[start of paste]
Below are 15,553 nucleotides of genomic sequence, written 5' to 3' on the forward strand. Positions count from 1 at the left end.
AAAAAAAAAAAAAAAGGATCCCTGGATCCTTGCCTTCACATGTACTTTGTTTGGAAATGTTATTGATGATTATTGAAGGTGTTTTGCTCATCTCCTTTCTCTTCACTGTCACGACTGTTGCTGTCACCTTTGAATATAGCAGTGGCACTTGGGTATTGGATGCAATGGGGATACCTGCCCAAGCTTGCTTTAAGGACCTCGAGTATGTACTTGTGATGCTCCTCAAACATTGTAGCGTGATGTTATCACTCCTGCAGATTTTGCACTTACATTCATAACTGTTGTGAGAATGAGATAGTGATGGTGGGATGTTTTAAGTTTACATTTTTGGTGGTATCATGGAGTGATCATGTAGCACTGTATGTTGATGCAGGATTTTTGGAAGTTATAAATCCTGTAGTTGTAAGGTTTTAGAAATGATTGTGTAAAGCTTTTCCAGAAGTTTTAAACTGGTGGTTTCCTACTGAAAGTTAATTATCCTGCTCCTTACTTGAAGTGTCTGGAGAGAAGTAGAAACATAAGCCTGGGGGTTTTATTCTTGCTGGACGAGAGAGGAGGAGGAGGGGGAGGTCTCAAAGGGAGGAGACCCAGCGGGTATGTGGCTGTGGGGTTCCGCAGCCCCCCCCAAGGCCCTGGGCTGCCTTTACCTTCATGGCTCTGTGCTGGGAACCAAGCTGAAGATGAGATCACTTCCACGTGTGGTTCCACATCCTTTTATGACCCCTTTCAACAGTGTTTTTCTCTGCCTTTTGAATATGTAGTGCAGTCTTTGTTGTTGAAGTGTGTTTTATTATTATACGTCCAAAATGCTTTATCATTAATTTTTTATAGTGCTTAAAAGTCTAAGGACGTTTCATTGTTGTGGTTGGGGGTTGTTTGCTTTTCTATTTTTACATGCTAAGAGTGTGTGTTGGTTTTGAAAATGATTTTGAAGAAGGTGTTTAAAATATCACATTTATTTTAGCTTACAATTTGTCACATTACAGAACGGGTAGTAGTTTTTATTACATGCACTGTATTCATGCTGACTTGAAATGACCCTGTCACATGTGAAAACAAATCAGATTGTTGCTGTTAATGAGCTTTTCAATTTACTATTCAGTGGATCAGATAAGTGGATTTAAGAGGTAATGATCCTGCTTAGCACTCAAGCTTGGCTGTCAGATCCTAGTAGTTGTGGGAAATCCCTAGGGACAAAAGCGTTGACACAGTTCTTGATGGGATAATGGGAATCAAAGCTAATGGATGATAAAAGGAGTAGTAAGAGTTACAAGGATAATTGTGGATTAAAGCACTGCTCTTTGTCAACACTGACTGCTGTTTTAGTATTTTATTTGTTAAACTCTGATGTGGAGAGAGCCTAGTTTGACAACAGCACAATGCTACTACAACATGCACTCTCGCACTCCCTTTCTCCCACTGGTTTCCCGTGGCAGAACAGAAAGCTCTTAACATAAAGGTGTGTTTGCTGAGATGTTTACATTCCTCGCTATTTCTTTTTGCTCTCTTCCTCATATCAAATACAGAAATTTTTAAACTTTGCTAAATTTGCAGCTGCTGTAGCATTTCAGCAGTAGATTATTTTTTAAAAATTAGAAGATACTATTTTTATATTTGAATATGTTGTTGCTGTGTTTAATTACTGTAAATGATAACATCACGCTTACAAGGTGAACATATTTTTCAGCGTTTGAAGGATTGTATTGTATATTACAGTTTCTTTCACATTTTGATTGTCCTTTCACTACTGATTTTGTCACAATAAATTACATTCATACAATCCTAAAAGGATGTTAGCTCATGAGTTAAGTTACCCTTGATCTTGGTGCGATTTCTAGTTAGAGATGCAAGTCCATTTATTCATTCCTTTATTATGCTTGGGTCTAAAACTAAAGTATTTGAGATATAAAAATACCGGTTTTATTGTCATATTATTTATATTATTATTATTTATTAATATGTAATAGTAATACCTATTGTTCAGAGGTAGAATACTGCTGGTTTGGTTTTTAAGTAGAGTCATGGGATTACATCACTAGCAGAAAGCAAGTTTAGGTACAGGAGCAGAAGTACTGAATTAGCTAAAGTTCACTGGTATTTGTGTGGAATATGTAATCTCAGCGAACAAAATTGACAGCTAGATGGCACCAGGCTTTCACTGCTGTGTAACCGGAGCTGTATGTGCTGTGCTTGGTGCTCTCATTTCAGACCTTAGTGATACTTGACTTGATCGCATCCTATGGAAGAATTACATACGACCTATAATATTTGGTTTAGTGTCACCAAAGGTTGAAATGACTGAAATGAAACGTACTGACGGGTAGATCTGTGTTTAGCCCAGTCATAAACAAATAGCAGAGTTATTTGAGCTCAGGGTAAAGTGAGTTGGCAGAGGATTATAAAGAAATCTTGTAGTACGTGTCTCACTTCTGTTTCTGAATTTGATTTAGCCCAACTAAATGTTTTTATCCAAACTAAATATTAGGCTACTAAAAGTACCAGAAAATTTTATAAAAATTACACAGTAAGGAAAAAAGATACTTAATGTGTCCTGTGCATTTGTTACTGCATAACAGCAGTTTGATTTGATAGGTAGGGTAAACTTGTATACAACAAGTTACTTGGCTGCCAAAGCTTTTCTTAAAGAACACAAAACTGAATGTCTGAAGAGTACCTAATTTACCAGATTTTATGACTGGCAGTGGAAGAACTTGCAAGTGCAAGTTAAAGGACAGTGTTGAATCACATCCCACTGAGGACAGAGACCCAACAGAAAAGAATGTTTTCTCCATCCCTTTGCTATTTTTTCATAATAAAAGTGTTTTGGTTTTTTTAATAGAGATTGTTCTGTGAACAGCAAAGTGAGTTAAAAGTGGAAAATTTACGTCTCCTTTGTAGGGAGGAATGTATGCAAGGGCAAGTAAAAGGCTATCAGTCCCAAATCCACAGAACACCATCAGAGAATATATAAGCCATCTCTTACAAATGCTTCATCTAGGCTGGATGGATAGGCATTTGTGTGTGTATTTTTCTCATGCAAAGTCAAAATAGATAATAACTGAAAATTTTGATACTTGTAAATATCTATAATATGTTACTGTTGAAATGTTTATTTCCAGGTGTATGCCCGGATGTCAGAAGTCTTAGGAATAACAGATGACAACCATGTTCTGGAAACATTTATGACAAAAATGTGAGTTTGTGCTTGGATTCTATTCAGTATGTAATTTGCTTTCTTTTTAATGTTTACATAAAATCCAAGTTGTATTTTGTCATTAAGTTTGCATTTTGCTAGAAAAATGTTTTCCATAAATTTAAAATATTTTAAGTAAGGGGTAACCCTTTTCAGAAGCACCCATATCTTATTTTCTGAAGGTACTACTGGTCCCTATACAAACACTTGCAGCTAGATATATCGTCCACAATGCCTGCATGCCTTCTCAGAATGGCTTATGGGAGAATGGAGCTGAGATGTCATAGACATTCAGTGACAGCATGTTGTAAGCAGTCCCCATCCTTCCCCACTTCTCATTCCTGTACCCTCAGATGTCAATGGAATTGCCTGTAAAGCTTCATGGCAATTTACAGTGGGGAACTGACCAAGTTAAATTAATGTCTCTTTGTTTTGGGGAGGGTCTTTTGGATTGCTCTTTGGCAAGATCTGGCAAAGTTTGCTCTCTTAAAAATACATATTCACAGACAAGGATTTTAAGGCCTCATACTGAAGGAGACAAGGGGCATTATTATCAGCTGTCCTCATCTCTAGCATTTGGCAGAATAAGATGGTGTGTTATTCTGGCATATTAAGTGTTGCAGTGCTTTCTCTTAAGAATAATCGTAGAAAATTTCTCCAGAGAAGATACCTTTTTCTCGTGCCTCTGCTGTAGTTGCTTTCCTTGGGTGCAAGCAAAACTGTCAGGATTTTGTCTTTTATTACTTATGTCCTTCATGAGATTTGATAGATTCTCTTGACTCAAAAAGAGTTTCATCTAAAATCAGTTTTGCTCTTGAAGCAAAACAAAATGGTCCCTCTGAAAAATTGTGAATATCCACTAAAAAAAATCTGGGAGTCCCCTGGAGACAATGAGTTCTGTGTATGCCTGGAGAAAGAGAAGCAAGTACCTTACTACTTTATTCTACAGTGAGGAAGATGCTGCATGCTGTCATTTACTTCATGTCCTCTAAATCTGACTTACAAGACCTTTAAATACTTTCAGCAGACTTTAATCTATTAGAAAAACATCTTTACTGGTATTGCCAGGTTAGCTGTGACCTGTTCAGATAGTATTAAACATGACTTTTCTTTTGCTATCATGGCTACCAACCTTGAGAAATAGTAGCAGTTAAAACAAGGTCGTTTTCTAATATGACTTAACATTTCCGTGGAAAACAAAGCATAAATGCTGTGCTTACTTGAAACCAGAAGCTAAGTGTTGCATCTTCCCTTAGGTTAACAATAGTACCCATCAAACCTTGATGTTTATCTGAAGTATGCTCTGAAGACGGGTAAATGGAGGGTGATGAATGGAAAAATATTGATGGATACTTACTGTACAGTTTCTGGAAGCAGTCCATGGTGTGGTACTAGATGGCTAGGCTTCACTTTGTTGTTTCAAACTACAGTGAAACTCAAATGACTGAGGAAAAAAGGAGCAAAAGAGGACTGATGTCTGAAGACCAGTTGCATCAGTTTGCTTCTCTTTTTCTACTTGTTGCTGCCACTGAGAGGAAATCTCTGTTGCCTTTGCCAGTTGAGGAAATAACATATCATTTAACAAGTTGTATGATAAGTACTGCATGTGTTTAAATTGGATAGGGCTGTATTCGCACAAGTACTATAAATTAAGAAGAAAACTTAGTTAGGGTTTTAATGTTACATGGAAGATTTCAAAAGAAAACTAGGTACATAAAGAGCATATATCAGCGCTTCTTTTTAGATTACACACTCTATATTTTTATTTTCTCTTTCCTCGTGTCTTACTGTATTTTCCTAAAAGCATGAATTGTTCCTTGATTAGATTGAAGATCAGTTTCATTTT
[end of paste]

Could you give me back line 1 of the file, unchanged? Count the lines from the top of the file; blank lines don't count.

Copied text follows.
Below are 15,553 nucleotides of genomic sequence, written 5' to 3' on the forward strand. Positions count from 1 at the left end.